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The death of a newspaper, 1978

By: Jefferson Weaver

The headlines had to be perfect.

They had to fill the space, they couldn’t run into each other, and larger headlines went higher on the page. Italic and straight typefaces – what everyone calls “fonts” nowadays — had to be staggered, and an even mixture was preferred.

And there could never, ever be a typographical error, an ampersand, or an “at” symbol in a headline.

The old joke was that the largest that could ever be run was 72 points, or just over an inch tall, and that was only to announce the second coming of Christ. Anything else – President Nixon’s resignation, the evacuation of Saigon, a triple-fatality, consolidation and desegregation of schools – well, 48 points of Scotch Bodoni was sufficient. The death of Elvis Presley rated only a 36-point headline. Bylines were earned, and rare.

The headline that day was only 36 points tall, but it stretched across all eight columns, and was two lines (as opposed to the six most papers were using).

“Dispatch ceases publication…” was enough to let me know the world was changing.

I was a chubby kid,  tall for my age, which was 12 years, four months and 13 days when the newspaper I called “ours” shut down.

The Old Man and Miss Lois didn’t own the paper, of course. They just worked there. Papa was the editor, and Mother covered a little of everything, from courts to town boards to features to civic clubs.

Times were changing, and the owners of the other newspaper in town made the owners of “our” paper a good offer. It was just business; the town really couldn’t support two papers anymore, especially since the Fayetteville and Raleigh dailies also covered the big stuff, and provided the state, national and world news folks wanted to read.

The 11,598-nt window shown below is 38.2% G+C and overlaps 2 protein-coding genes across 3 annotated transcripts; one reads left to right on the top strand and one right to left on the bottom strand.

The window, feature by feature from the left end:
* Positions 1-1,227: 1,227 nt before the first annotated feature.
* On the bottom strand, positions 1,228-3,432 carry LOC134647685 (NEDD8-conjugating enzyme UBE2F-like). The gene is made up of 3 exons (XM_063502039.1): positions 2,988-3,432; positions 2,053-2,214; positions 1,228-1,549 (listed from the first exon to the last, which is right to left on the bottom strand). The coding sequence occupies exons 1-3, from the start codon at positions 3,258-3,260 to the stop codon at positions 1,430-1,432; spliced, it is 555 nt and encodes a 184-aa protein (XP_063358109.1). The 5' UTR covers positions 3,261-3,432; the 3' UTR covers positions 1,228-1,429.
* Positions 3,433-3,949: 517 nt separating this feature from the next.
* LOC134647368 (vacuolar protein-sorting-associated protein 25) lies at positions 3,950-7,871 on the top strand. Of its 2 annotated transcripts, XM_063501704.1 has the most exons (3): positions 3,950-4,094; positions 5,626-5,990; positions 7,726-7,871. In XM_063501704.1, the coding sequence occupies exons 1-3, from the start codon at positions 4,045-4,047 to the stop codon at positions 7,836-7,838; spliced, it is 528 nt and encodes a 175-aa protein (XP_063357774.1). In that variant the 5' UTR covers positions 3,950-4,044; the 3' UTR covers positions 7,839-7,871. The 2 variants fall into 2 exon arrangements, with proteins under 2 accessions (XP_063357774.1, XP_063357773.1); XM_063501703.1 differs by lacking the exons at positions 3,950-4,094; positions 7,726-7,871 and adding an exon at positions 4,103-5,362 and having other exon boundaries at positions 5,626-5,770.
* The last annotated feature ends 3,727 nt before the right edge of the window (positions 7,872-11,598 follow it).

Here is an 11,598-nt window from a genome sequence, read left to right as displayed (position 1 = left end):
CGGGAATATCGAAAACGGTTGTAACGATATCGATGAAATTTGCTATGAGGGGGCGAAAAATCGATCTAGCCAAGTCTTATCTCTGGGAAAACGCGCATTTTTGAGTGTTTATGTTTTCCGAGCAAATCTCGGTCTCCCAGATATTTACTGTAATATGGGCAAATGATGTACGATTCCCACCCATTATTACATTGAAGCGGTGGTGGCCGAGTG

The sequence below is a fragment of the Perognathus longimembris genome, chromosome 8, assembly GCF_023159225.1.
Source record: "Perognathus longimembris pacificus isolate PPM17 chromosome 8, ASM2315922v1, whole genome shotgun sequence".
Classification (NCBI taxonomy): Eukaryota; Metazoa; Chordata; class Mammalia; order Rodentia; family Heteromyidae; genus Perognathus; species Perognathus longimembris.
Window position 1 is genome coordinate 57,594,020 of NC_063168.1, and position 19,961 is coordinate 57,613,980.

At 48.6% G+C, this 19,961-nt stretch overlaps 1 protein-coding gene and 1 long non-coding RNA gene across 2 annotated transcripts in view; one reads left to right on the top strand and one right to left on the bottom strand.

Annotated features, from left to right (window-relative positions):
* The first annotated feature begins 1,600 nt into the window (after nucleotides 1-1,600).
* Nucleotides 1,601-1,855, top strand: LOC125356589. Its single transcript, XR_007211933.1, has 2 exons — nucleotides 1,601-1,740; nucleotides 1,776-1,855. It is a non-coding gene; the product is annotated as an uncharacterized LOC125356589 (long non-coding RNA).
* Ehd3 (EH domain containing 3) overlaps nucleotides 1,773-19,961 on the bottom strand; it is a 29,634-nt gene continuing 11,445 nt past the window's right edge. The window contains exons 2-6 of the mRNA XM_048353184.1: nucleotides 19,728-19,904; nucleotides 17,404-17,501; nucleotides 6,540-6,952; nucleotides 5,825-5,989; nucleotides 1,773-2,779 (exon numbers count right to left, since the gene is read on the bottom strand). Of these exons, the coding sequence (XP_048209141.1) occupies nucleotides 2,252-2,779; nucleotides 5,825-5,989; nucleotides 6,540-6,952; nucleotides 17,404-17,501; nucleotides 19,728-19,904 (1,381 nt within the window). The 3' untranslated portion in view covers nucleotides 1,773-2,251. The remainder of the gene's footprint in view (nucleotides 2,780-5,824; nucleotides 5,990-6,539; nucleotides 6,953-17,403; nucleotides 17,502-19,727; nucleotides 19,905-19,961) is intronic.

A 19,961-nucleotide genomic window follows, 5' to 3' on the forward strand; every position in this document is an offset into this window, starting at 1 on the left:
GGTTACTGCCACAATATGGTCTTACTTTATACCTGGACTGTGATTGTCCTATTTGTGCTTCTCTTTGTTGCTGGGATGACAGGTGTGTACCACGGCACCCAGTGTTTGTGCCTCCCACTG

Ours was a paper of big fish and huge watermelons, beauty queens and pet possums, heroic goats and family reunions. We were also a paper where a trio of “hippies” being arrested for two ounces of “dope” was top-of-the-fold news, and where legislators came to garner support for bills and bond referendums. It wasn’t unusual for papers like ours to have a photo of a smiling kid with a fish beside a multi-sourced piece documenting the misdeeds of a minor local functionary that became a major scandal that stretched much farther than the city limits of our town. Little papers had big power back then. It is not an exaggeration to use the term “reverberated in the halls of power” when describing some community newspaper reporting.

One particular story that sticks in my mind was when the Old Man and my hero, Mr. Wade, uncovered a scandal that was printed under one of the first double-bylines I can remember seeing. That story came out on Tuesday afternoon, yet resulted in two telephone calls at our home that night from Washington City.

Being a busybody little kid, I answered the phone both times; one caller was my dad’s friend, Sen. Jesse Helms, praising the Old Man. The senator called me by name when I answered, and congratulated me on a school award before asking to speak with the Old Man. The second call was from another elected official in the same city, but his words were not so complimentary.

In both cases, someone in our town had called and read the story over the telephone. I wish I could recall exactly what the topic of the story was, but that was about 40 years ago, and I was a little kid.